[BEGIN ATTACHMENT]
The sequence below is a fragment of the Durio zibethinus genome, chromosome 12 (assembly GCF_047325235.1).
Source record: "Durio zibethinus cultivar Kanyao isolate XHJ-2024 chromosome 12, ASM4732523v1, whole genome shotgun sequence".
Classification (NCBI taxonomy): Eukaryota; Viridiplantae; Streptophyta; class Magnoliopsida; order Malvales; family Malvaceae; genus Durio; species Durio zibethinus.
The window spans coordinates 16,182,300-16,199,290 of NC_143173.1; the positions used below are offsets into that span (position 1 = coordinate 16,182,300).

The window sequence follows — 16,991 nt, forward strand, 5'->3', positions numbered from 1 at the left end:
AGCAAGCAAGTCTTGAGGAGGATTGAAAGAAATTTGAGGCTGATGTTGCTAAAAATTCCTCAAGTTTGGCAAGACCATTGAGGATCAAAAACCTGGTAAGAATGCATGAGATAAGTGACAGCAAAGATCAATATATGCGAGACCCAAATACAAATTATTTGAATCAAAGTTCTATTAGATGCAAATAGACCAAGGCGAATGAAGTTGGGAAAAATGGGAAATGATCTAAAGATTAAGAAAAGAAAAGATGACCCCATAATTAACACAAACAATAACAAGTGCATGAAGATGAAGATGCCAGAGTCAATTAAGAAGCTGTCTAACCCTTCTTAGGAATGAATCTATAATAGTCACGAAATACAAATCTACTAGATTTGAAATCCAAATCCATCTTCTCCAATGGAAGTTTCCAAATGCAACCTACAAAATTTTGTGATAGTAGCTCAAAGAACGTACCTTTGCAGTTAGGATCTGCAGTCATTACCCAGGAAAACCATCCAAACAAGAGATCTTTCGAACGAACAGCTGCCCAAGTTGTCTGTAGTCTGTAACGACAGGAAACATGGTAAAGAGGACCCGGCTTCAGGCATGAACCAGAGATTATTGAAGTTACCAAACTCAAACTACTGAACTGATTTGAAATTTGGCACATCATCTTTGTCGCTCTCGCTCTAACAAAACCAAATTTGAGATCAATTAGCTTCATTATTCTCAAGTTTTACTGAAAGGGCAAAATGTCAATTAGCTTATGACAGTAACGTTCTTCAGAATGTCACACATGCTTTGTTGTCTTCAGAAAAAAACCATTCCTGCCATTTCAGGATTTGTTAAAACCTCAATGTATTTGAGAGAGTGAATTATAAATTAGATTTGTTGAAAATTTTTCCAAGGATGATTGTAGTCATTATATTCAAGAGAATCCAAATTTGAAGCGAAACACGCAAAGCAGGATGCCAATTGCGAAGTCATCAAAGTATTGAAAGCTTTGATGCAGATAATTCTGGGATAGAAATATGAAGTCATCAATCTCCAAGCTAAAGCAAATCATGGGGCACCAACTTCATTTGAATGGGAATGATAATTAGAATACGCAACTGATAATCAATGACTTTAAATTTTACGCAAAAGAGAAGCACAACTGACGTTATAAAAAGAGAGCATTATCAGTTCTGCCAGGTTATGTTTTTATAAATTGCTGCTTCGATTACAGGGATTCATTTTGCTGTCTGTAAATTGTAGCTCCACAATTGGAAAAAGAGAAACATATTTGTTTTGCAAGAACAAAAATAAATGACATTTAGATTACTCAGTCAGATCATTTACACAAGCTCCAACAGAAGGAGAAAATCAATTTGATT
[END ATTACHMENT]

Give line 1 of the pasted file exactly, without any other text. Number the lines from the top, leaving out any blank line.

The sequence below is a fragment of the Durio zibethinus genome, chromosome 12 (assembly GCF_047325235.1).